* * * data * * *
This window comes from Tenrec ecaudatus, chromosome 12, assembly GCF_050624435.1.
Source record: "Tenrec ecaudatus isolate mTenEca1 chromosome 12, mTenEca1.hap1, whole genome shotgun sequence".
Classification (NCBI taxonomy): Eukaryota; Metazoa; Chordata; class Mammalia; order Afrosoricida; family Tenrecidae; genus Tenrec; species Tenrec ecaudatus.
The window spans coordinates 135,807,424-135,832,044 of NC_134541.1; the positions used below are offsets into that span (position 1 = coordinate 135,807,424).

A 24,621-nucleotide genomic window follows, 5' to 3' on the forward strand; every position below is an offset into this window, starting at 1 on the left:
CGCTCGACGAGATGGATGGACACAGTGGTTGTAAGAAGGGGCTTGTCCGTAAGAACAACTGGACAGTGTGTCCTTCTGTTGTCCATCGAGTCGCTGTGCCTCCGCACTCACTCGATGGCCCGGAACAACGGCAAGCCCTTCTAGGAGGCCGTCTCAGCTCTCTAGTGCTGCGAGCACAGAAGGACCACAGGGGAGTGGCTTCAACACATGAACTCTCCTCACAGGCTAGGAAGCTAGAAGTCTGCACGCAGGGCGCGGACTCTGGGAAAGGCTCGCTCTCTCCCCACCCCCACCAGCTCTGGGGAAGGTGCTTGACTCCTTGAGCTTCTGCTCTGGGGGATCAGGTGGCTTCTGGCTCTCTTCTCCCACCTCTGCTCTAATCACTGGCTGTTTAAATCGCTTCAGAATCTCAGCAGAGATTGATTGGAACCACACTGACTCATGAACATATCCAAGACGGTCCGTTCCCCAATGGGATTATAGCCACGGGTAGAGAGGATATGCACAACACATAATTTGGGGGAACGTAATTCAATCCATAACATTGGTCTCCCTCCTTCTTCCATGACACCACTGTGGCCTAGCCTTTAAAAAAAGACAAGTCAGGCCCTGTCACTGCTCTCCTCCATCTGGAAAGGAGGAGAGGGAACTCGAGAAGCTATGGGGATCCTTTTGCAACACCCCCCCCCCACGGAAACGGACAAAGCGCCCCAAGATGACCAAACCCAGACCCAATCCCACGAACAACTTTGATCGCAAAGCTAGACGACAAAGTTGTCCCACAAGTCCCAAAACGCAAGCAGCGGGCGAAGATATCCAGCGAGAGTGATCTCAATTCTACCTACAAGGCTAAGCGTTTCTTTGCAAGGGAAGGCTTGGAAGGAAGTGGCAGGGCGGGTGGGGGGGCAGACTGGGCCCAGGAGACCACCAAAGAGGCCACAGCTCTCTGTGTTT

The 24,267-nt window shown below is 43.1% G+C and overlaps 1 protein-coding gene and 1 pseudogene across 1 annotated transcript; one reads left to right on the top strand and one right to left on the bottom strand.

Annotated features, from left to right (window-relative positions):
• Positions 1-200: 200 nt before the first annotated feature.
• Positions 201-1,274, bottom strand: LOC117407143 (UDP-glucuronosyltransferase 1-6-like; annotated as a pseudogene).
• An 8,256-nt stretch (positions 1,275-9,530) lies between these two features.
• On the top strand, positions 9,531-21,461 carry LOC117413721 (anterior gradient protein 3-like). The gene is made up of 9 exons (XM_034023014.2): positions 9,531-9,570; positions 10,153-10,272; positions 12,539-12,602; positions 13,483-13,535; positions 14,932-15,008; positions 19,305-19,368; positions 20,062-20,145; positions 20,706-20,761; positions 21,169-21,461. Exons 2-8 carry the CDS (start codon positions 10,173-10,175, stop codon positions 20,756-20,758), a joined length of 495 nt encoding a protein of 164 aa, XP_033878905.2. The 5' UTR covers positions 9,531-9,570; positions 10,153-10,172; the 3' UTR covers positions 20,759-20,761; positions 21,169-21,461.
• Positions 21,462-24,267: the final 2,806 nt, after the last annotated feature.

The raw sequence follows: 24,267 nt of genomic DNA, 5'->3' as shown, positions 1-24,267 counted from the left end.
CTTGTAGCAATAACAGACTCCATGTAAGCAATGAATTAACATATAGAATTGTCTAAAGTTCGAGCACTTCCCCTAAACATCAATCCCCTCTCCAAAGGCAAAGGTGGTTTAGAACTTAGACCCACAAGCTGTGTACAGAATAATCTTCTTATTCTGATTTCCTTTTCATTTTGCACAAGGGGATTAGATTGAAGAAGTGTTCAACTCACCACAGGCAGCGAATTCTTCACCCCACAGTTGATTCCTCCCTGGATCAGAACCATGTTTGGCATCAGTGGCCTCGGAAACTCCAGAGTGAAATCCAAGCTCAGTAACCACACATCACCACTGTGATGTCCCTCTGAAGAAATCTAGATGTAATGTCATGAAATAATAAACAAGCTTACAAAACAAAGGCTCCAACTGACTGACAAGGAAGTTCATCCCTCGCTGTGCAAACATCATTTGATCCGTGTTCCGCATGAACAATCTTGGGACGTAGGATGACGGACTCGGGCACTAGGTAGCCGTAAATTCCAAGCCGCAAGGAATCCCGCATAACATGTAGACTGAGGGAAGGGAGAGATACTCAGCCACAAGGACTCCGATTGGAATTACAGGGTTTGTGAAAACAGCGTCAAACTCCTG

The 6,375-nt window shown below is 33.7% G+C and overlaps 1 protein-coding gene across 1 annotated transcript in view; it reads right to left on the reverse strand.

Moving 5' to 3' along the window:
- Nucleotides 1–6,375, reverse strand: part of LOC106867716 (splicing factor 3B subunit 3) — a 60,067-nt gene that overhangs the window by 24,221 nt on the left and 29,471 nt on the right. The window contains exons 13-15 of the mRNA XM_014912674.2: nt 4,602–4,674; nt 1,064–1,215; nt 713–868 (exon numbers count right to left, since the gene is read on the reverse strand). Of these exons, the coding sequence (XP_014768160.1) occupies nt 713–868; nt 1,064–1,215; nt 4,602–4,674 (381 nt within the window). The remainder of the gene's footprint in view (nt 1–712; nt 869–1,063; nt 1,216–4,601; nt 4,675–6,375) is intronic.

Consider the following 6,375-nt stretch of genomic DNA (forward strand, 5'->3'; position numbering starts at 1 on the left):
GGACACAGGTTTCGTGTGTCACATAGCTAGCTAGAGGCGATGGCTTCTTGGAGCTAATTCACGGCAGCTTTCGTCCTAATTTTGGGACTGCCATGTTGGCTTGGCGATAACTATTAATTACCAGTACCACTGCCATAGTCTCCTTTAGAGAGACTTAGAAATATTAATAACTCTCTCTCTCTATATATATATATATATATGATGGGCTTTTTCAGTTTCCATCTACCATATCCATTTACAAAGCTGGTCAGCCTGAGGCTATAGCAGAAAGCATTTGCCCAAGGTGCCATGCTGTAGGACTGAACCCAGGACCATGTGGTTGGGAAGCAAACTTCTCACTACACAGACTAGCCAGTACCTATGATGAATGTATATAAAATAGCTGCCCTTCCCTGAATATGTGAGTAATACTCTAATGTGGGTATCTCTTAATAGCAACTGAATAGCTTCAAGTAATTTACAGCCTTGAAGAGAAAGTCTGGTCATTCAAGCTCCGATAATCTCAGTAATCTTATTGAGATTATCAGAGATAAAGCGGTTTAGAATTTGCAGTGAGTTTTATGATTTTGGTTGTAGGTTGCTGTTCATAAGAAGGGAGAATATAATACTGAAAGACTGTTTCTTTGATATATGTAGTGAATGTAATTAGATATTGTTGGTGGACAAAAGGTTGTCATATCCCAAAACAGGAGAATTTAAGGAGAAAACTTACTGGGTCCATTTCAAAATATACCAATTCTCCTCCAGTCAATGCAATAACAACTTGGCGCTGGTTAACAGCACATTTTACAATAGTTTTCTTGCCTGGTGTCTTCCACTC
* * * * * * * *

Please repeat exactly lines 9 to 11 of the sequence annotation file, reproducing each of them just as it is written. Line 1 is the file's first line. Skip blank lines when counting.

• Positions 1-200: 200 nt before the first annotated feature.
• Positions 201-1,274, bottom strand: LOC117407143 (UDP-glucuronosyltransferase 1-6-like; annotated as a pseudogene).
• An 8,256-nt stretch (positions 1,275-9,530) lies between these two features.